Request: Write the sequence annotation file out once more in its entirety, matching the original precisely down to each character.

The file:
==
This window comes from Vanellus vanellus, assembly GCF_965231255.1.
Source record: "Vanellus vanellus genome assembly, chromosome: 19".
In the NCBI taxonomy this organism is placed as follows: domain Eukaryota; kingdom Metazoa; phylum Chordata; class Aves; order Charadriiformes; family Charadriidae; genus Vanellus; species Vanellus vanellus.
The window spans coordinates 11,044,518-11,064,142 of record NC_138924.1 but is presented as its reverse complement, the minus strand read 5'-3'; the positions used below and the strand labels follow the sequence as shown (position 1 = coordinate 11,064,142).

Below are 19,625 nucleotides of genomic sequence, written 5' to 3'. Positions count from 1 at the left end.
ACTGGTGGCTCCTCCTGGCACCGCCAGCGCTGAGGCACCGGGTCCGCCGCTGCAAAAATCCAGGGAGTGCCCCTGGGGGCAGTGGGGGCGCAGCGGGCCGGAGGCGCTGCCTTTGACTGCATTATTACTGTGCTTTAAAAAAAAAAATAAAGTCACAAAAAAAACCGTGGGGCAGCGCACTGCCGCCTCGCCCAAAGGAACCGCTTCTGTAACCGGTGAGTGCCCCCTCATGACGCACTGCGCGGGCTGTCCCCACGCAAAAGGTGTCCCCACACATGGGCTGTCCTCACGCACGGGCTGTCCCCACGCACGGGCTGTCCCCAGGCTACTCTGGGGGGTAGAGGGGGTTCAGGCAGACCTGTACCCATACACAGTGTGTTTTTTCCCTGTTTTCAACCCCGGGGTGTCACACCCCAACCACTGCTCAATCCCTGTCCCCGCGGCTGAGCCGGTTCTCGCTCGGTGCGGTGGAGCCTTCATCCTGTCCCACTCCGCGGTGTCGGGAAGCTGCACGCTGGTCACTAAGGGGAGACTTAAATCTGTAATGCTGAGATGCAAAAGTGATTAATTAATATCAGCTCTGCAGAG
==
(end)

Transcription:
This window comes from Vanellus vanellus, assembly GCF_965231255.1.
Source record: "Vanellus vanellus genome assembly, chromosome: 19".
In the NCBI taxonomy this organism is placed as follows: domain Eukaryota; kingdom Metazoa; phylum Chordata; class Aves; order Charadriiformes; family Charadriidae; genus Vanellus; species Vanellus vanellus.
The window spans coordinates 11,044,518-11,064,142 of record NC_138924.1 but is presented as its reverse complement, the minus strand read 5'-3'; the positions used below and the strand labels follow the sequence as shown (position 1 = coordinate 11,064,142).

Below are 19,625 nucleotides of genomic sequence, written 5' to 3'. Positions count from 1 at the left end.
ACTGGTGGCTCCTCCTGGCACCGCCAGCGCTGAGGCACCGGGTCCGCCGCTGCAAAAATCCAGGGAGTGCCCCTGGGGGCAGTGGGGGCGCAGCGGGCCGGAGGCGCTGCCTTTGACTGCATTATTACTGTGCTTTAAAAAAAAAAATAAAGTCACAAAAAAAACCGTGGGGCAGCGCACTGCCGCCTCGCCCAAAGGAACCGCTTCTGTAACCGGTGAGTGCCCCCTCATGACGCACTGCGCGGGCTGTCCCCACGCAAAAGGTGTCCCCACACATGGGCTGTCCTCACGCACGGGCTGTCCCCACGCACGGGCTGTCCCCAGGCTACTCTGGGGGGTAGAGGGGGTTCAGGCAGACCTGTACCCATACACAGTGTGTTTTTTCCCTGTTTTCAACCCCGGGGTGTCACACCCCAACCACTGCTCAATCCCTGTCCCCGCGGCTGAGCCGGTTCTCGCTCGGTGCGGTGGAGCCTTCATCCTGTCCCACTCCGCGGTGTCGGGAAGCTGCACGCTGGTCACTAAGGGGAGACTTAAATCTGTAATGCTGAGATGCAAAAGTGATTAATTAATATCAGCTCTGCAGAG